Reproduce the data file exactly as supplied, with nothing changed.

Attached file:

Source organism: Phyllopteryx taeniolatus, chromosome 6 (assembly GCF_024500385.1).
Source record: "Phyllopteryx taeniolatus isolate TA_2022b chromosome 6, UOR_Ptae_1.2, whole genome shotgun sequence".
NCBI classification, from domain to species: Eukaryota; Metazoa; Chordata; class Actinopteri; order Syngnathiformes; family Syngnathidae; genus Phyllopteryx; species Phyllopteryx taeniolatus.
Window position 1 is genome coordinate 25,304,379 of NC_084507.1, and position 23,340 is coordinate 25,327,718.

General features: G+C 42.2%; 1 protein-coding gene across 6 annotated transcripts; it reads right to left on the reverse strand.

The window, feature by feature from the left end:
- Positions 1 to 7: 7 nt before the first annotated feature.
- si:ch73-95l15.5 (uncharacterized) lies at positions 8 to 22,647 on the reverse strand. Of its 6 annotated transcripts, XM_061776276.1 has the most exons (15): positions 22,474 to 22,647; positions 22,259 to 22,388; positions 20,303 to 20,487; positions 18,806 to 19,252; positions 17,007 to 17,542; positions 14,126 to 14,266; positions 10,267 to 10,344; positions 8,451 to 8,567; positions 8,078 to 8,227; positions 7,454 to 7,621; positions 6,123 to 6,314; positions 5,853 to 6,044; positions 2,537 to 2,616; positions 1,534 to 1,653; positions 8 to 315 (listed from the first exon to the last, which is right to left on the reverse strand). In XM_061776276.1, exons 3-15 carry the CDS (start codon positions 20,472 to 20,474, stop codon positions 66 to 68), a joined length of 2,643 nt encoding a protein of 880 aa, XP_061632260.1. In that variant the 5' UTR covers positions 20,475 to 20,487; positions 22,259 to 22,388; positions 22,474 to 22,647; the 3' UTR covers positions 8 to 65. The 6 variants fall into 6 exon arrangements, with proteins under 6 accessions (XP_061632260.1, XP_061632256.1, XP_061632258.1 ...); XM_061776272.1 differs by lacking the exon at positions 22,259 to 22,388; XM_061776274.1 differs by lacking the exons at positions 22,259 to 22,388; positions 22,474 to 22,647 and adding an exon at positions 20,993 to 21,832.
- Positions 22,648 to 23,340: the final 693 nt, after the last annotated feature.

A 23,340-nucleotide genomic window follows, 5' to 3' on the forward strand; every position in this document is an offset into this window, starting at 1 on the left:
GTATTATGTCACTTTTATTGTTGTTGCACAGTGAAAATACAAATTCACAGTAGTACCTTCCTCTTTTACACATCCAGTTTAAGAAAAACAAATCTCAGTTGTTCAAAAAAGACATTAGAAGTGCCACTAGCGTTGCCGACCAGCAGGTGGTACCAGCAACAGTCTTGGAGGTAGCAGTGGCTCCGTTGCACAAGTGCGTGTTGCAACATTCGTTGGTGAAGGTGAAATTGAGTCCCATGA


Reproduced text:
Source organism: Phyllopteryx taeniolatus, chromosome 6 (assembly GCF_024500385.1).
Source record: "Phyllopteryx taeniolatus isolate TA_2022b chromosome 6, UOR_Ptae_1.2, whole genome shotgun sequence".
NCBI classification, from domain to species: Eukaryota; Metazoa; Chordata; class Actinopteri; order Syngnathiformes; family Syngnathidae; genus Phyllopteryx; species Phyllopteryx taeniolatus.
Window position 1 is genome coordinate 25,304,379 of NC_084507.1, and position 23,340 is coordinate 25,327,718.

General features: G+C 42.2%; 1 protein-coding gene across 6 annotated transcripts; it reads right to left on the reverse strand.

The window, feature by feature from the left end:
- Positions 1 to 7: 7 nt before the first annotated feature.
- si:ch73-95l15.5 (uncharacterized) lies at positions 8 to 22,647 on the reverse strand. Of its 6 annotated transcripts, XM_061776276.1 has the most exons (15): positions 22,474 to 22,647; positions 22,259 to 22,388; positions 20,303 to 20,487; positions 18,806 to 19,252; positions 17,007 to 17,542; positions 14,126 to 14,266; positions 10,267 to 10,344; positions 8,451 to 8,567; positions 8,078 to 8,227; positions 7,454 to 7,621; positions 6,123 to 6,314; positions 5,853 to 6,044; positions 2,537 to 2,616; positions 1,534 to 1,653; positions 8 to 315 (listed from the first exon to the last, which is right to left on the reverse strand). In XM_061776276.1, exons 3-15 carry the CDS (start codon positions 20,472 to 20,474, stop codon positions 66 to 68), a joined length of 2,643 nt encoding a protein of 880 aa, XP_061632260.1. In that variant the 5' UTR covers positions 20,475 to 20,487; positions 22,259 to 22,388; positions 22,474 to 22,647; the 3' UTR covers positions 8 to 65. The 6 variants fall into 6 exon arrangements, with proteins under 6 accessions (XP_061632260.1, XP_061632256.1, XP_061632258.1 ...); XM_061776272.1 differs by lacking the exon at positions 22,259 to 22,388; XM_061776274.1 differs by lacking the exons at positions 22,259 to 22,388; positions 22,474 to 22,647 and adding an exon at positions 20,993 to 21,832.
- Positions 22,648 to 23,340: the final 693 nt, after the last annotated feature.

A 23,340-nucleotide genomic window follows, 5' to 3' on the forward strand; every position in this document is an offset into this window, starting at 1 on the left:
GTATTATGTCACTTTTATTGTTGTTGCACAGTGAAAATACAAATTCACAGTAGTACCTTCCTCTTTTACACATCCAGTTTAAGAAAAACAAATCTCAGTTGTTCAAAAAAGACATTAGAAGTGCCACTAGCGTTGCCGACCAGCAGGTGGTACCAGCAACAGTCTTGGAGGTAGCAGTGGCTCCGTTGCACAAGTGCGTGTTGCAACATTCGTTGGTGAAGGTGAAATTGAGTCCCATGA